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We asked Twitter users three questions about jobs and employers. Here’s what they said.

  •   2 min read
Virginia Workforce

What Virginians believe to be the most important thing they look for in a job could be summarized in one word: wages. 

Over a three-day period, FastForward pushed out three polls into the Twitter-sphere, targeting Virginians 25 and older who have indicated a previous interest in topics surrounding jobs, work and careers. Here’s what we uncovered. 

What employees look for in a job 

According to the Bureau of Labor Statistics, the current average salary in Virginia is $60,160, but when you dig deeper into specific industries and factor out management positions, the mean salaries drop. The average salary for production occupations is $41,270, installation and repair is $53,610 and healthcare support occupations is $30,330. 

When you start to compare these salary numbers to the survival budgets of the United Way’s ALICE project (about $6,500 a month for a family of four), you’ll start to see why “wages” is the running theme to this post.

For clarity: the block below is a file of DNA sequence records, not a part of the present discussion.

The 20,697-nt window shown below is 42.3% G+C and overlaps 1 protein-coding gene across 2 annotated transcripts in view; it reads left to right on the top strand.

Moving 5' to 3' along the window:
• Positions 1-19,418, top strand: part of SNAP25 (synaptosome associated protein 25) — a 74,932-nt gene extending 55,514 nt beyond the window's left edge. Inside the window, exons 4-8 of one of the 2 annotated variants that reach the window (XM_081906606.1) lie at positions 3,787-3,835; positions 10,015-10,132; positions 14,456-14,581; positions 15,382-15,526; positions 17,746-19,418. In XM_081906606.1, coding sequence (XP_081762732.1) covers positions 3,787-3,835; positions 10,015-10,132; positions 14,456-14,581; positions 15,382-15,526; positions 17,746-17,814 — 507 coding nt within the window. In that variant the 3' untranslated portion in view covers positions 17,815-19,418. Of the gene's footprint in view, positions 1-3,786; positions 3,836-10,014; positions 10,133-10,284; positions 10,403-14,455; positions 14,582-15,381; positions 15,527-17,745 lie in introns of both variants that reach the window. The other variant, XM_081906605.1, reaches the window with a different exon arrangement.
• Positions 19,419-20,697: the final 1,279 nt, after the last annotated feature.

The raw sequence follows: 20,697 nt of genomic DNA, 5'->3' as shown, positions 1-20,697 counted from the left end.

We asked Virginians the most important thing they look for in a job, and an overwhelming majority (64.8%) said salary/wages. The other two options – schedule and benefits like 401(k) and PTO – came in at 17% and 18.2%, respectively. Another user chimed in and said work/life balance was an additional key factor. 

The biggest hurdle to finding work 

Our polling found that the biggest hurdle to finding work is finding a job that provides the right salary/wages. Almost 67% of respondents said jobs don’t offer enough salary.  

FastForward and Virginia’s community colleges help with the second biggest hurdle (lack of training and skills, 24.1%). And coming in third place, only 9% of respondents indicated that no one was hiring locally, but as we’ve seen with the steady decrease in unemployment numbers, open positions aren’t the problem – it’s the paycheck that comes with it. 

What employers can do to support its employees 

When we asked Virginians what employers could do to be more supportive of its employees, the responses were a little more balanced. While only 9% indicated offering more training opportunities, 40.2% wished employers were more flexible while 50.9% said simply listening would be the best thing they could do. 

You can never make everyone happy all the time, but by opening lines of communication and taking a moment to  listen could make the difference with employee satisfaction (and maybe even retention). 

If you’re interested in learning more about FastForward training and how your local community college can build a bridge to your organization, visit our Information for Employers page to learn more.